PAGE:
Treasures in the Attic – Part 1 – Share Your Discoveries to Win!
If you’re starting to research your family history, don’t forget that the clues are all around you! There are billions of records online at Findmypast, but before you start searching on the web, it’s a good idea to raid all the other treasuries of information at your disposal – from family photo albums, old documents and books, to strange family rumours and the memories of your relatives. You may be amazed at what you find once you start your investigations.
We’d love you to share your discoveries. So if you have found a document or picture which helped reveal something new about your ancestors, please share in the comments below, or post it to our Facebook wall. We’ll be awarding a three month Findmypast World subscription to the best submission.
Your family history all starts with you. It may sound simple, but the essential first step to building your family tree is to write down as much as you can from what you know already, before you sketch out a basic tree, and fill in key details such as names, birthdays, and birthplaces. Include your siblings, parents, grandparents, and cousins, going as far back as you can. Don’t worry about filling in every detail straight away. Now it's time to add to your basic knowledge by doing some investigative work!
In part 1 of our Treasures in the Attic guide we’re covering family interviews and photographs. You can read about the clues you’ll find in birth marriage and death certificates in part 2, and military medals in part 3.
Raiding the memory banks
Once you’ve exhausted your own knowledge, it’s time to ask your family for theirs. Contact as many family members as you can. Explain what you’re up to, and ask whether they’re able to put you in touch with other relatives whose contact details you don’t have.
Face-to-face interviews with relatives tend to be the most productive, but phone calls are also better than email or mail. You may well find you spend hours reminiscing, but be prepared with a list of what you need to cover so you can make sure the discussion stays on track. Recording the interview can be useful, not only to pick up threads you might forget later, but also as a keepsake to include alongside your family tree (you can upload image, video and audio files to your Findmypast tree, so they’ll never be forgotten).
Ideally, you want each relative to sketch out their equivalent of the ‘skeleton’ family tree you made for yourself earlier, going back as far as possible. You may find some of the things they tell you are easily added immediately to your family tree on findmypast.com.au. With other points you may need to use Findmypast’s records to research further, then add them in later.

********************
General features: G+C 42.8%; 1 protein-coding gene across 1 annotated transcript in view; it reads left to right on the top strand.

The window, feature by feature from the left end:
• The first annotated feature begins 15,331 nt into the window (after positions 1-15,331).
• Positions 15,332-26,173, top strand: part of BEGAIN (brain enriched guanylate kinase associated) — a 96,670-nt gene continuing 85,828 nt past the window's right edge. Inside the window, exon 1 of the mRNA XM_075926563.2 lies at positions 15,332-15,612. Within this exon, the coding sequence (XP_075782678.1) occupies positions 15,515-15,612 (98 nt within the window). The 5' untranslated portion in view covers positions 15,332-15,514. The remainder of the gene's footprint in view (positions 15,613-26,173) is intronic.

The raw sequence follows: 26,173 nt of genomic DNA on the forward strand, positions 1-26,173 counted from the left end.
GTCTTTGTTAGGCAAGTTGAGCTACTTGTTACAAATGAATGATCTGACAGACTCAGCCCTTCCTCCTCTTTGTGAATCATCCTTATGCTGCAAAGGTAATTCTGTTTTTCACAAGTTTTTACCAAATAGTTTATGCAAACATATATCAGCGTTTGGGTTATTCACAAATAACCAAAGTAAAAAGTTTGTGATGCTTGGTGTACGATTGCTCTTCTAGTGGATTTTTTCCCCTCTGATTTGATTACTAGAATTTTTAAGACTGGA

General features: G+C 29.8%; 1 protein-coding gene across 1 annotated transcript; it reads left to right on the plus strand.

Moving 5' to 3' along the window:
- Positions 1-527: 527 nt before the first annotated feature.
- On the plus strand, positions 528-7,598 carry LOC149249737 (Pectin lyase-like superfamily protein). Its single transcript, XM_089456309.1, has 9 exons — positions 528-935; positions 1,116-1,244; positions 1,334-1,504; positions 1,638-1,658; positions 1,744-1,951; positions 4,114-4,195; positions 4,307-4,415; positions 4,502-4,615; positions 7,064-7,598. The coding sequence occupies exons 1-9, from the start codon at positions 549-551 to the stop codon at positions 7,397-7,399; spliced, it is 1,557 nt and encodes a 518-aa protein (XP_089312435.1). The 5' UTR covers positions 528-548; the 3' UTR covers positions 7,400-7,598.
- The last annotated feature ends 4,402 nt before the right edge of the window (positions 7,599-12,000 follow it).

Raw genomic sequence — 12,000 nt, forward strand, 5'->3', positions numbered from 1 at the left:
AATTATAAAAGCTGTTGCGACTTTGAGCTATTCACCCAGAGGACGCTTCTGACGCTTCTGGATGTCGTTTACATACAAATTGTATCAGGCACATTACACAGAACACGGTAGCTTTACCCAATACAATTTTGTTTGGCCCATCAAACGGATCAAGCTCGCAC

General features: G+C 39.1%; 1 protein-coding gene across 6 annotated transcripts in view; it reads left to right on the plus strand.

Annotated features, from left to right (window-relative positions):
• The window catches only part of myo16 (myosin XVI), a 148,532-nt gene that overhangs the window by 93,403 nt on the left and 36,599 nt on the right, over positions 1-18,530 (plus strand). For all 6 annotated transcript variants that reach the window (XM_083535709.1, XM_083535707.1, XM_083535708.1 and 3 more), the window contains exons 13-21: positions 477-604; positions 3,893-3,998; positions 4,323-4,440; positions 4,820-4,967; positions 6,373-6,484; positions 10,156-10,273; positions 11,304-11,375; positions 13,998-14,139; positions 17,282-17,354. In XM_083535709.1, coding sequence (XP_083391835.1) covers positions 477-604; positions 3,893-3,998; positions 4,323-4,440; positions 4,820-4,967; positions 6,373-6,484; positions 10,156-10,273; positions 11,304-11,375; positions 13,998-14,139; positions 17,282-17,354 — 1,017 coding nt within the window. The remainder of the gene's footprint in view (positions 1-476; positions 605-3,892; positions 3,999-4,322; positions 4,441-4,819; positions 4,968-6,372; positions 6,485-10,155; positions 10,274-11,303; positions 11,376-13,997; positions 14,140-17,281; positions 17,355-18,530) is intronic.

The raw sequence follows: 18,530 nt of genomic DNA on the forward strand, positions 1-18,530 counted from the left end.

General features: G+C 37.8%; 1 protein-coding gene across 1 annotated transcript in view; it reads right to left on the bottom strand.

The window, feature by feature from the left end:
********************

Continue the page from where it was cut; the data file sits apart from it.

Be sure to take note of:
- Life details (occupation, migrations, any major events)
- Romances (you never know when this may prove relevant – but do be sensitive! Don’t put your relatives off talking to you again!)
- Physical descriptions
Repeat the same enquiries with each person, and keep track of concurrences and inconsistencies in their answers. Let them talk freely, and avoid ‘feeding’ your interviewees with leading questions.
A Picture Can Tell a Thousand Words
Ask your relatives if you can see photos, certificates, or documents relating to your ancestors. And bring anything you have already – it might trigger more memories! Check whether anyone else in the family has done any genealogical research, as it may save you time.
Looking through old photographs can reveal telling details which may otherwise be lost.
Remember to think about:
- Who is in the photo? Can you identify everyone, or could that unfamiliar face be a clue to a forgotten relationship?
- Can you place the photograph? Look for car numberplates, road signs, landmarks etc to help you work out where it was taken.
- What are they wearing? Look especially at the women’s fashions, as these tend to change more regularly and can be more useful at identifying the period in history.
- Is anyone wearing a uniform? These can reveal jobs (which may help you find your ancestor in military or employment records) as well as social status.
- Look on the back! Often dates and names can be found on the back.
- Was the photograph public or private? Was it a posed photo, or was it a spontaneous shot. Remember that posed photographs are designed to put across a message (social standing etc) which may or may not be accurate!
- Have you inherited any characteristics or facial features that help you identify who in the photo is related to you.
- Family portraits often include pets. Were your ancestors animal lovers? In Ireland, dogs had to be licenced, so a dog can be a lead to a new record match.
- Enjoy the process! When you can see the faces that match the names in your tree it really brings your past to life.
If you can, scan or take photographs of any documents and images you find. You can then upload these to your personal family tree on Findmypast at a later stage.
What have you found in your investigations? Post your discoveries in the comments section below, or post them to our Facebook wall to be in with a chance of winning a three month Findmypast World subscription.*